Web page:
GETTING EXPERT HELP

GETTING EXPERT HELP

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It's funny how practices that we know work in the classroom are sometimes the last concept we use when trying to solve a problem in the "real world." Take the notion of Piaget that people learn by "scaffolding" new information onto what they already know. When I started in this position a little more than two years ago, I leaned heavily on the staff and education experts Dan Kinnaman, Gil Dyrli and Gary Stager to teach me the hot issues in education, the principles behind those issues, and the business landscape in the K-12 arena.

Almost since I began, we discussed starting an editorial advisory board. The idea went through many iterations while never getting off the ground. But this fall, when I thought again about an advisory board, I realized that in my time at the magazine, we had established a relationship with a number of experts in the field.

I decided that contacting these individuals would be the perfect way to finally start our own advisory board. And with the great help of Senior Editor Jean Marie Angelo, this is exactly what we have done.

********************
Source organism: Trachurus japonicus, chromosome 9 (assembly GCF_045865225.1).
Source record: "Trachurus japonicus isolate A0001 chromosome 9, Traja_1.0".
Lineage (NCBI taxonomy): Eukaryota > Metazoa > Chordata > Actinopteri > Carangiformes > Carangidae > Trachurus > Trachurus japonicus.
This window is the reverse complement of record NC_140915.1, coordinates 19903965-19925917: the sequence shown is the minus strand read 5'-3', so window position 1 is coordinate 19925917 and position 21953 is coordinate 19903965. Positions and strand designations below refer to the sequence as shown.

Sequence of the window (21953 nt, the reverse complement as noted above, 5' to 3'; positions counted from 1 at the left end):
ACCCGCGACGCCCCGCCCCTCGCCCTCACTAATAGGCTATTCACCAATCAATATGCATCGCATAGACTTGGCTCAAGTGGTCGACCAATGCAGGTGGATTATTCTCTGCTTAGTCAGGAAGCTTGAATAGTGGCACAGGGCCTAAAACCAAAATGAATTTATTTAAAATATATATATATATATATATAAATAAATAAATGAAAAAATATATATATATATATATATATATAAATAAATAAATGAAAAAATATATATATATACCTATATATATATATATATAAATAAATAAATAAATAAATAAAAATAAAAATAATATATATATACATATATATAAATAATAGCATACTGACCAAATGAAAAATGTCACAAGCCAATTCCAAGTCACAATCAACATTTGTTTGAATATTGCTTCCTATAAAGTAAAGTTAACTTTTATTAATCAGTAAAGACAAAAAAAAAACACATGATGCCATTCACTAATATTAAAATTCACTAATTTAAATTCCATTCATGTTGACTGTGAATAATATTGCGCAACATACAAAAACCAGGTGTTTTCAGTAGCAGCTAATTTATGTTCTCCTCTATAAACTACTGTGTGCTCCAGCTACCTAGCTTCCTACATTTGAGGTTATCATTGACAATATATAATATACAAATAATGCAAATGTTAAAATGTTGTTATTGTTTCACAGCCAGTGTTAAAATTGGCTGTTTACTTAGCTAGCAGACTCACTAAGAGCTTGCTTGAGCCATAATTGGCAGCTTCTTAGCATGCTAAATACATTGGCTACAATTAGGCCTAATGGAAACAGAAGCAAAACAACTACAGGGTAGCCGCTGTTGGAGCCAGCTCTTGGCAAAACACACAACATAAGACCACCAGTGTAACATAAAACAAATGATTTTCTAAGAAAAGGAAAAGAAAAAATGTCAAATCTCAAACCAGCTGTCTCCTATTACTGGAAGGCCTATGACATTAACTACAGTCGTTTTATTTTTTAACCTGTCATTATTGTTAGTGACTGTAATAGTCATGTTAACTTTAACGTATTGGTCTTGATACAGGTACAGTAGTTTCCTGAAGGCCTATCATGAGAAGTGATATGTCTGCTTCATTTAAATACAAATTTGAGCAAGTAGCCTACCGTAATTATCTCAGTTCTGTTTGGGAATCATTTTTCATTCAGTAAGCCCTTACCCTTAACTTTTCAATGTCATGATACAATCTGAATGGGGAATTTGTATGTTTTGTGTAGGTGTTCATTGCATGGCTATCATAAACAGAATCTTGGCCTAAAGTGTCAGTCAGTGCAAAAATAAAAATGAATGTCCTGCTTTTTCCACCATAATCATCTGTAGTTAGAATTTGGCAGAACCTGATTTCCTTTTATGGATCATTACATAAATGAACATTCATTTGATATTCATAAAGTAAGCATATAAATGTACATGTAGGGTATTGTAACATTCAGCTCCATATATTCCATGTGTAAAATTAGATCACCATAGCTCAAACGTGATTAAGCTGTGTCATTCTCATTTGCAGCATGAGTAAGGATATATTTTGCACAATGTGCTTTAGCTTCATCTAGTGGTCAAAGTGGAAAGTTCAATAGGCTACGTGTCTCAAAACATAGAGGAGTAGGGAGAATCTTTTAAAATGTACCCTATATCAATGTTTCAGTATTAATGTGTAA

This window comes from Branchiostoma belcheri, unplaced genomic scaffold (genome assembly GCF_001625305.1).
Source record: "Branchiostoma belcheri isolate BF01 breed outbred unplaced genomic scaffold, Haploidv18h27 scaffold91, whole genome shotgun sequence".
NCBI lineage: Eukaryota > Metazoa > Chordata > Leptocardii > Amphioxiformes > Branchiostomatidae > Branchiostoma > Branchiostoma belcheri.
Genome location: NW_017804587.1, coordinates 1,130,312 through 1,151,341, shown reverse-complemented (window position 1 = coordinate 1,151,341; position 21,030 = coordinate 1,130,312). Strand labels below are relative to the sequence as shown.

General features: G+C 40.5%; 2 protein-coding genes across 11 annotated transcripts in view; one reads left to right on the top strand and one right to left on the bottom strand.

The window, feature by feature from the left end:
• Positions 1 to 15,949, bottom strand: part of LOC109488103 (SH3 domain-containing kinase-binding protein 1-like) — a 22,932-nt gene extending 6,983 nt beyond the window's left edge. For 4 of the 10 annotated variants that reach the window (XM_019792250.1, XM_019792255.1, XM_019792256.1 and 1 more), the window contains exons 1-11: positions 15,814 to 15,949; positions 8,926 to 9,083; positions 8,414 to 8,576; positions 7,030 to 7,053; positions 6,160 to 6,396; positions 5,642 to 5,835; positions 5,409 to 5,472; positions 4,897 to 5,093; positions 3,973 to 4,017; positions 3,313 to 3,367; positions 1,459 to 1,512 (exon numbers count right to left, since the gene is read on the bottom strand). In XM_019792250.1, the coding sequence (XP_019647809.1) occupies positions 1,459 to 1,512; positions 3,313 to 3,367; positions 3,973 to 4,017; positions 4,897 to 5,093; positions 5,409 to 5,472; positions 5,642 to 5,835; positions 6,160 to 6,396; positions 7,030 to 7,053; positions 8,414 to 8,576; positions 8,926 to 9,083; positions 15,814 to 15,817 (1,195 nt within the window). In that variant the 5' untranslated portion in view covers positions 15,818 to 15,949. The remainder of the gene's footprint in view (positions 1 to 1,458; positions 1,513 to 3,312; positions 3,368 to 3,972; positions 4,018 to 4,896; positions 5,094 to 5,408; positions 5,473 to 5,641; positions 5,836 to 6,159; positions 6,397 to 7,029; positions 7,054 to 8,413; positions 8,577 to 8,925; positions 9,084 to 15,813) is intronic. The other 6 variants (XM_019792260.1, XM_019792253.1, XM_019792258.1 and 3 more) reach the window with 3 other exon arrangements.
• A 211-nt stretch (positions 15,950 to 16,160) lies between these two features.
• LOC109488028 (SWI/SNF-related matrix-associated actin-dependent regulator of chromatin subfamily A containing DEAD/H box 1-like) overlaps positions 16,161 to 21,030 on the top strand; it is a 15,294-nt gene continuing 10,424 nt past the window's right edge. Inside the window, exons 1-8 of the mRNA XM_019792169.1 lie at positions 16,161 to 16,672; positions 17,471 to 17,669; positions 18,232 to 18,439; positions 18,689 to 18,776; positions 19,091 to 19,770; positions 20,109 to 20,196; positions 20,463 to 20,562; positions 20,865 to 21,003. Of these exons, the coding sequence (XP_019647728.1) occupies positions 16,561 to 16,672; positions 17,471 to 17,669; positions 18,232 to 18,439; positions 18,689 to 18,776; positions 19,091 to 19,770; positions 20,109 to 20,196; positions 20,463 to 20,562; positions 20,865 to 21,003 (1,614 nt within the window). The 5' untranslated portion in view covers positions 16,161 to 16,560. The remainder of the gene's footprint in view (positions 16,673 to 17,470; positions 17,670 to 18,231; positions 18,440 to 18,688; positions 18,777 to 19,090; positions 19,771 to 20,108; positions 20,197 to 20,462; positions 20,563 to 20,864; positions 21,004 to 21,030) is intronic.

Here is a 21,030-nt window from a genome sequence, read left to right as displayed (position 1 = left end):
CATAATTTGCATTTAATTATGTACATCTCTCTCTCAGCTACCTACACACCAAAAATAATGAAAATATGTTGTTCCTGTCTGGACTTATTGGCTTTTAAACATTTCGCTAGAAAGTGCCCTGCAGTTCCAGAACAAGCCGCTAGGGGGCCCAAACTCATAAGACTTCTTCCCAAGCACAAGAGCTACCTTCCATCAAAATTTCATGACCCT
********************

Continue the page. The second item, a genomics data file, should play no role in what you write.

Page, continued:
I'm proud to announce here that not only have we started our advisory board, but we've filled it with 21 of the best experts in the industry. The board straddles different parts of the country and different specialties within K-12. While these people make up our initial board, it is our intention to continue to add experts to this list as we discover them.

While I am privileged to be affiliated with this distinguished list of educators, the more important winners will be you, our readers. These experts will help guide the magazine's direction, including shaping future stories, offering cutting edge case studies and giving important feedback on recent issues. In these ways, they will help scaffold new ideas to what we all know about education.


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